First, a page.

Posted 3 years ago

Dear Microsoft: It’s About Time

Mr. Sinofsky, I’d like to thank you. I’ve been waiting for this for a long time.

Win32 is an old warhorse. In its heyday, it was dependable, useful, and let us as developers do whatever we needed. But the world has moved on, and while development got easier and better everywhere else, Win32 stayed the same.

For good reason, mind you. Keeping backwards compatibility is hard, especially when you’re trying to release new features at the same time. And it’s not just technically hard — I’m sure people inside Microsoft have been itching to start over for a long time now.

Apple did this 10 years ago. I’m sure there was much wailing and gnashing of teeth when OSX and Cocoa were released. Apple gave their users a great platform, and their developers a new way of making things for it that was better. A hardware-accelerated UI layer. Bundles. A visual style to follow. A programming model that was designed from the ground up to support a new kind of application.

Now Microsoft is doing it, and many of the themes are the same. I hope it goes as well for them, because I want to write Metro apps, and the only way I can do that is if Windows 8 sells like hotcakes.

Posted 3 years ago

Native Win32 for fun and profit

All the cool kids these days are playing with awesome dynamic languages, or on cool frameworks. I’m stuck with C++ at work, but every now and then I get to do something cool with it.

That’s the Wacom radial menu, which is implemented as a fully alpha-blended window in native Win32. Something like this is dead simple in WPF, but with native code it’s a bit trickier. I used WTL, GDI+, and a handy, little-known Windows feature to get it done, and I’m going to share my secrets with you, dear reader.



Windowing frameworks are thick on the ground, and I’ve been mostly dissatisfied with the abilities of the Win32-wrapping category. However, they make something like this reusable, so what the heck.

You can grab WTL at the project home on SourceForge. For this project, I’m just taking the files in the include directory and putting them under wtl in my project directory, so I don’t get the Windows SDK versions instead.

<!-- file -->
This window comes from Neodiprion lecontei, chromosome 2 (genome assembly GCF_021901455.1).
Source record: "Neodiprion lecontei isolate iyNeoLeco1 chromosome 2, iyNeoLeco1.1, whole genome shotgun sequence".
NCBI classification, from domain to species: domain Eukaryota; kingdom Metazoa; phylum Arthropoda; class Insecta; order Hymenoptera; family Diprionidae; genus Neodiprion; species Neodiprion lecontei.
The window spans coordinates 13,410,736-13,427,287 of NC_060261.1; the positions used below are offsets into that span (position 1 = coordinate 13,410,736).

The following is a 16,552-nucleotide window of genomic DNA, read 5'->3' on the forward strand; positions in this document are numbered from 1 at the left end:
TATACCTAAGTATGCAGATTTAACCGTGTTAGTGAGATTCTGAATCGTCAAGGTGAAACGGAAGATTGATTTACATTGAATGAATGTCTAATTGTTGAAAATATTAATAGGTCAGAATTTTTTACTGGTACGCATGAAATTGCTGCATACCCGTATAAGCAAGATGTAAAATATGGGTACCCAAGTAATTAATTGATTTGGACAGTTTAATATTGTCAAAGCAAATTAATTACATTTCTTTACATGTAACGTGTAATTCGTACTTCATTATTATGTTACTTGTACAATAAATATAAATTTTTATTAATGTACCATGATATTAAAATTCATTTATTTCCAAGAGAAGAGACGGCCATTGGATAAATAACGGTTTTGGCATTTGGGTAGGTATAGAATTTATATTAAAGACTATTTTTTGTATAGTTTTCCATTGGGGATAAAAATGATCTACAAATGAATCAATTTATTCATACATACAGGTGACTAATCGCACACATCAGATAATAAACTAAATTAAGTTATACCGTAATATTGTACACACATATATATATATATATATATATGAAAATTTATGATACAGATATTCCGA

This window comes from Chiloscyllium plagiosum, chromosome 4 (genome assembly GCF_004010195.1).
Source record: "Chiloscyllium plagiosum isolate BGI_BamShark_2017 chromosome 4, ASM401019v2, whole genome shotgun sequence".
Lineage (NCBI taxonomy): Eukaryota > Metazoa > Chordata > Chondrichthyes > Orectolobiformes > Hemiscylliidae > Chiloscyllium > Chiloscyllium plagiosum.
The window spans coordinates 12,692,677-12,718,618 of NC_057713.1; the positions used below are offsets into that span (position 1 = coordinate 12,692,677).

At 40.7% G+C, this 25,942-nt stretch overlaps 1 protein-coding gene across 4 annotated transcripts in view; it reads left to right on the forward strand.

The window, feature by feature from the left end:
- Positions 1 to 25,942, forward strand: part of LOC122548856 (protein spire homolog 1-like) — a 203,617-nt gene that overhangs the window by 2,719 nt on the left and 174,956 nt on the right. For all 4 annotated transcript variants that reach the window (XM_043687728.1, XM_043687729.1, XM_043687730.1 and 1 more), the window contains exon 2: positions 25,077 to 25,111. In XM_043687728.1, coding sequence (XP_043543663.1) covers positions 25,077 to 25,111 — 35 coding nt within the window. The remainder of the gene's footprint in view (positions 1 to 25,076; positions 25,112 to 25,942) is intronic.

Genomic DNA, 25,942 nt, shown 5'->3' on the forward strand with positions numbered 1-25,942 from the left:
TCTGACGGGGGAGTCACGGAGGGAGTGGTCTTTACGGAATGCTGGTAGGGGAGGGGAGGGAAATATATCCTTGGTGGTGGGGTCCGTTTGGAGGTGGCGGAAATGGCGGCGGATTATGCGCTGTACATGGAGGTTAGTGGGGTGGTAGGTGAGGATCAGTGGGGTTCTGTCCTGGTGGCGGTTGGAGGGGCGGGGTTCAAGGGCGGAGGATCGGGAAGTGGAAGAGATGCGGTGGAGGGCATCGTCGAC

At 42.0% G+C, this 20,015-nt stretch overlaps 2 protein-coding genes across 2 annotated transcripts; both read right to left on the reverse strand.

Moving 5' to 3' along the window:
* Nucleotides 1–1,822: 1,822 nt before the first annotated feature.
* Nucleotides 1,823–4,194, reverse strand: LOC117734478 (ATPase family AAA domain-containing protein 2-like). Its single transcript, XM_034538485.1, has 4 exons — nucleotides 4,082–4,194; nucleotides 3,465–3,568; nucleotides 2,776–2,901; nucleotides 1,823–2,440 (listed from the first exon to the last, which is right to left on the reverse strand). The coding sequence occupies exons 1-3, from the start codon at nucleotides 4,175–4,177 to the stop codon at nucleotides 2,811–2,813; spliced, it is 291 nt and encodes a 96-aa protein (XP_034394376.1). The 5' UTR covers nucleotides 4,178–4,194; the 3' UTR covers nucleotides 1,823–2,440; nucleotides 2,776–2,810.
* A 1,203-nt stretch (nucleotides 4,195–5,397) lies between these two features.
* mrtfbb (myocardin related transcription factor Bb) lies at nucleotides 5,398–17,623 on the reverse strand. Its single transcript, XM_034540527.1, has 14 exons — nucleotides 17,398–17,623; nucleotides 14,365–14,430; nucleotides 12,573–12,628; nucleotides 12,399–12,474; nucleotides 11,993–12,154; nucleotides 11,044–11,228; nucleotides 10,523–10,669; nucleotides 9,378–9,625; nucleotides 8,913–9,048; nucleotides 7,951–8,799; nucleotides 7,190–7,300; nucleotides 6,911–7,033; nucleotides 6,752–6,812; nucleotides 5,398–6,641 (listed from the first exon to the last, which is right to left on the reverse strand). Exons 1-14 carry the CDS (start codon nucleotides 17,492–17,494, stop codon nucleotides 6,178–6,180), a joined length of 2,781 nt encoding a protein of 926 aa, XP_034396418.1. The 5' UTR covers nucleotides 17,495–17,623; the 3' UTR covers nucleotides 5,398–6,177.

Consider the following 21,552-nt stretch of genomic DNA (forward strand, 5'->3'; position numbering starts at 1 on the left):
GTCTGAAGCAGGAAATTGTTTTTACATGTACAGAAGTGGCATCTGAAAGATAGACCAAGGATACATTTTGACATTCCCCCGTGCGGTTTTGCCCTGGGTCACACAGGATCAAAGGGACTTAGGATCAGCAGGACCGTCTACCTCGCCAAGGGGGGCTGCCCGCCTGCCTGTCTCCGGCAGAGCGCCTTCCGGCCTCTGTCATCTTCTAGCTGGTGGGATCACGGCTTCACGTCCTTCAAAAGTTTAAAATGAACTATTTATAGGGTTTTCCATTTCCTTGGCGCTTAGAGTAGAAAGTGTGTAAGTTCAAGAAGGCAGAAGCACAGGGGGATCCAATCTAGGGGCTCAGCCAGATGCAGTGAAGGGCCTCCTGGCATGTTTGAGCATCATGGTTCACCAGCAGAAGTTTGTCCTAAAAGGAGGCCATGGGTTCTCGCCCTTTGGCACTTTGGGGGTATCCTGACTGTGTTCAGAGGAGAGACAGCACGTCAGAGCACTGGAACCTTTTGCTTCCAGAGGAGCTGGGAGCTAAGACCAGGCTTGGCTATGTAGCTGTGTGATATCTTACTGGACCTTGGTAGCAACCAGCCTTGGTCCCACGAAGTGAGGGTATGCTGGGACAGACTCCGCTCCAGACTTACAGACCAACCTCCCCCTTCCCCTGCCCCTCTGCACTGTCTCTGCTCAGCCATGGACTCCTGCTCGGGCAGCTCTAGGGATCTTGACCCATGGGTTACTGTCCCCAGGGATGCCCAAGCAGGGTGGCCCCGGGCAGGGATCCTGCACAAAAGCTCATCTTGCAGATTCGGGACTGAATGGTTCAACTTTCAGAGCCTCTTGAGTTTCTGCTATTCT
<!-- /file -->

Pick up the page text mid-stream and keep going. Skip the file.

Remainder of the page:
I’ve found this to be the best way to include the WTL headers:

#define _SECURE_ATL 1

// These are required to be included first
#include "atlbase.h"
#include "atlwin.h"
#include "wtl/atlapp.h"

#include "wtl/atlgdi.h"   // For WTL::CDC
#include "wtl/atlframe.h" // For WTL::CFrameWindowImpl

Those defines specify that the ATL and WTL classes should stay safely ensconced in their own namespaces. This means you have to reference them as WTL::CFrameWndImpl, but it keeps the global namespace clean, which is a major failing of windows.h.


GDI+ is an immediate-mode drawing API that has shipped with Windows since XP, so I can use it without needing to ship yet another redistributable installer. Here’s all you need to do:

#pragma comment(lib, "gdiplus.lib")
#include <gdiplus.h>

While GDI+ is written in C++ and uses classes, it’s initialization isn’t RAII-friendly, so I wrote a little wrapper class:

class ScopedGdiplusInitializer
        Gdiplus::GdiplusStartupInput gdisi;
        Gdiplus::GdiplusStartup(&mGdiplusToken, &gdisi, NULL);
    ULONG_PTR mGdiplusToken;

Now I can write my main function like this:

int main()
    ScopedGdiplusInitializer gdiplusinit;

    // ...


The production code for this feature uses boost (specifically shared_ptr), but in the interest of simplicity I’ve left it out. If you use boost, or your compiler supports the new std::shared_ptr introduced with TR1, I highly recommend you use that instead of raw pointers whenever possible.

A window class

Here’s where it all comes together. Meet me after the code, and I’ll explain more fully.

class AlphaWindow 
    : public WTL::CFrameWindowImpl< AlphaWindow, ATL::CWindow,
        ATL::CWinTraits< WS_POPUP, WS_EX_LAYERED > >
    DECLARE_FRAME_WND_CLASS(_T("WTLAlphaWindow"), 0);

    virtual ~AlphaWindow()
        if (IsWindow())

    void UpdateWithBitmap(Gdiplus::Bitmap *bmp_I, POINT *windowLocation_I = NULL)
        // Create a memory DC
        HDC screenDC = ::GetDC(NULL);
        WTL::CDC memDC;
        ::ReleaseDC(NULL, screenDC);

        // Copy the input bitmap and select it into the memory DC
        WTL::CBitmap localBmp;
            bmp_I->GetHBITMAP(Gdiplus::Color(0,0,0,0), &localBmp.m_hBitmap);
        HBITMAP oldBmp = memDC.SelectBitmap(localBmp);

        // Update the display
        POINT p = {0};
        SIZE s = {bmp_I->GetWidth(), bmp_I->GetHeight()};
            ::UpdateLayeredWindow(m_hWnd, NULL, windowLocation_I, &s, memDC, 
                &p, RGB(0,255,255), &bf, ULW_ALPHA);

        // Cleanup

Layered Windows